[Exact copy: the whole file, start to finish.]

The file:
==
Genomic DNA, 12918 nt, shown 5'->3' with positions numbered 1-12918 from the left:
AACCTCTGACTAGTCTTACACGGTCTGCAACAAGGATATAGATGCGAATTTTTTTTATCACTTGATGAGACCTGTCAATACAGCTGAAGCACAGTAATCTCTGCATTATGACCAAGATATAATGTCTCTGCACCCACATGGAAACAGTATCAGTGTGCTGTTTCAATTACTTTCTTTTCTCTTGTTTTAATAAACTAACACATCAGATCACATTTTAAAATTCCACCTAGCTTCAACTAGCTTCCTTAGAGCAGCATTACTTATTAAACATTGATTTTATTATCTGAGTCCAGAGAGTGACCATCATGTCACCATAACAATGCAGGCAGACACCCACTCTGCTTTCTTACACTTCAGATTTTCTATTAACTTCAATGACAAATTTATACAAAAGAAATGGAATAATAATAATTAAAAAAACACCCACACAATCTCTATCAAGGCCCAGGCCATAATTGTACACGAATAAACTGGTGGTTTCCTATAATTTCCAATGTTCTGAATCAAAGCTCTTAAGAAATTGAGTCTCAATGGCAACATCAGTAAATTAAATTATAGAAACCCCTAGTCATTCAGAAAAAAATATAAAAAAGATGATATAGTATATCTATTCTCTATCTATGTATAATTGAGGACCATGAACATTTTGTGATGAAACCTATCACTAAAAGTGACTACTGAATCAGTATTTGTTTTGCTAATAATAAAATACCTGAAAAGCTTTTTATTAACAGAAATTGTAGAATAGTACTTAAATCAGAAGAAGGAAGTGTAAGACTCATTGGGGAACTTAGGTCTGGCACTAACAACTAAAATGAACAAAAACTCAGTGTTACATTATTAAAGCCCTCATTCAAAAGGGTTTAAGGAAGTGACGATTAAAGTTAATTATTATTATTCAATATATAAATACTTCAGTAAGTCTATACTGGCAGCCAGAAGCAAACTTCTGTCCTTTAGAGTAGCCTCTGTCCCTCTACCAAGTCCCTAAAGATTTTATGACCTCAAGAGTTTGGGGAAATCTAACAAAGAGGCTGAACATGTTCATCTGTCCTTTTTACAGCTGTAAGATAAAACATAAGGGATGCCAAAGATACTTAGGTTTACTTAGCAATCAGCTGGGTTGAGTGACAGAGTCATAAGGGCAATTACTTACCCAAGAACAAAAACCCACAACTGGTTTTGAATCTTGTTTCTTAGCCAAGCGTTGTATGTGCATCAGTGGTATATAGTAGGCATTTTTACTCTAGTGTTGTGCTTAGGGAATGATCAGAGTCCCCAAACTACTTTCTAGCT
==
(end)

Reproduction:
Genomic DNA, 12918 nt, shown 5'->3' with positions numbered 1-12918 from the left:
AACCTCTGACTAGTCTTACACGGTCTGCAACAAGGATATAGATGCGAATTTTTTTTATCACTTGATGAGACCTGTCAATACAGCTGAAGCACAGTAATCTCTGCATTATGACCAAGATATAATGTCTCTGCACCCACATGGAAACAGTATCAGTGTGCTGTTTCAATTACTTTCTTTTCTCTTGTTTTAATAAACTAACACATCAGATCACATTTTAAAATTCCACCTAGCTTCAACTAGCTTCCTTAGAGCAGCATTACTTATTAAACATTGATTTTATTATCTGAGTCCAGAGAGTGACCATCATGTCACCATAACAATGCAGGCAGACACCCACTCTGCTTTCTTACACTTCAGATTTTCTATTAACTTCAATGACAAATTTATACAAAAGAAATGGAATAATAATAATTAAAAAAACACCCACACAATCTCTATCAAGGCCCAGGCCATAATTGTACACGAATAAACTGGTGGTTTCCTATAATTTCCAATGTTCTGAATCAAAGCTCTTAAGAAATTGAGTCTCAATGGCAACATCAGTAAATTAAATTATAGAAACCCCTAGTCATTCAGAAAAAAATATAAAAAAGATGATATAGTATATCTATTCTCTATCTATGTATAATTGAGGACCATGAACATTTTGTGATGAAACCTATCACTAAAAGTGACTACTGAATCAGTATTTGTTTTGCTAATAATAAAATACCTGAAAAGCTTTTTATTAACAGAAATTGTAGAATAGTACTTAAATCAGAAGAAGGAAGTGTAAGACTCATTGGGGAACTTAGGTCTGGCACTAACAACTAAAATGAACAAAAACTCAGTGTTACATTATTAAAGCCCTCATTCAAAAGGGTTTAAGGAAGTGACGATTAAAGTTAATTATTATTATTCAATATATAAATACTTCAGTAAGTCTATACTGGCAGCCAGAAGCAAACTTCTGTCCTTTAGAGTAGCCTCTGTCCCTCTACCAAGTCCCTAAAGATTTTATGACCTCAAGAGTTTGGGGAAATCTAACAAAGAGGCTGAACATGTTCATCTGTCCTTTTTACAGCTGTAAGATAAAACATAAGGGATGCCAAAGATACTTAGGTTTACTTAGCAATCAGCTGGGTTGAGTGACAGAGTCATAAGGGCAATTACTTACCCAAGAACAAAAACCCACAACTGGTTTTGAATCTTGTTTCTTAGCCAAGCGTTGTATGTGCATCAGTGGTATATAGTAGGCATTTTTACTCTAGTGTTGTGCTTAGGGAATGATCAGAGTCCCCAAACTACTTTCTAGCT